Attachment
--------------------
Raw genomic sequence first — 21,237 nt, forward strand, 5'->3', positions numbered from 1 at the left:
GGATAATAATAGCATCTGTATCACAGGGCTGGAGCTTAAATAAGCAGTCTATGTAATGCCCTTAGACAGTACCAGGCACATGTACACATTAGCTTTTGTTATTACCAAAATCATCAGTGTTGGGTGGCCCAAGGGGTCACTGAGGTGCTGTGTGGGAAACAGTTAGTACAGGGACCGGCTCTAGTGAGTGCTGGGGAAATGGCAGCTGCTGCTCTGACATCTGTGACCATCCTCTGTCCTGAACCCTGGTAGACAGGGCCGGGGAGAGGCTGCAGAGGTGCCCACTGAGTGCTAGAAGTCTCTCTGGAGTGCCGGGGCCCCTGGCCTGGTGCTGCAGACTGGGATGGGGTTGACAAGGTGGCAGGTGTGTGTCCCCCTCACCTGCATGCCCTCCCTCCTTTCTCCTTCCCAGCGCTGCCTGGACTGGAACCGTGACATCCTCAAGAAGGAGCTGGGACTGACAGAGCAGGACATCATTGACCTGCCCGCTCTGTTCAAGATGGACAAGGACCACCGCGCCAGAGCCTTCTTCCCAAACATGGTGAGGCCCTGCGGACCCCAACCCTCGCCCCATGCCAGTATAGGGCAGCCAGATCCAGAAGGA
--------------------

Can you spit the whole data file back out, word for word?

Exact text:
Raw genomic sequence first — 21,237 nt, forward strand, 5'->3', positions numbered from 1 at the left:
GGATAATAATAGCATCTGTATCACAGGGCTGGAGCTTAAATAAGCAGTCTATGTAATGCCCTTAGACAGTACCAGGCACATGTACACATTAGCTTTTGTTATTACCAAAATCATCAGTGTTGGGTGGCCCAAGGGGTCACTGAGGTGCTGTGTGGGAAACAGTTAGTACAGGGACCGGCTCTAGTGAGTGCTGGGGAAATGGCAGCTGCTGCTCTGACATCTGTGACCATCCTCTGTCCTGAACCCTGGTAGACAGGGCCGGGGAGAGGCTGCAGAGGTGCCCACTGAGTGCTAGAAGTCTCTCTGGAGTGCCGGGGCCCCTGGCCTGGTGCTGCAGACTGGGATGGGGTTGACAAGGTGGCAGGTGTGTGTCCCCCTCACCTGCATGCCCTCCCTCCTTTCTCCTTCCCAGCGCTGCCTGGACTGGAACCGTGACATCCTCAAGAAGGAGCTGGGACTGACAGAGCAGGACATCATTGACCTGCCCGCTCTGTTCAAGATGGACAAGGACCACCGCGCCAGAGCCTTCTTCCCAAACATGGTGAGGCCCTGCGGACCCCAACCCTCGCCCCATGCCAGTATAGGGCAGCCAGATCCAGAAGGA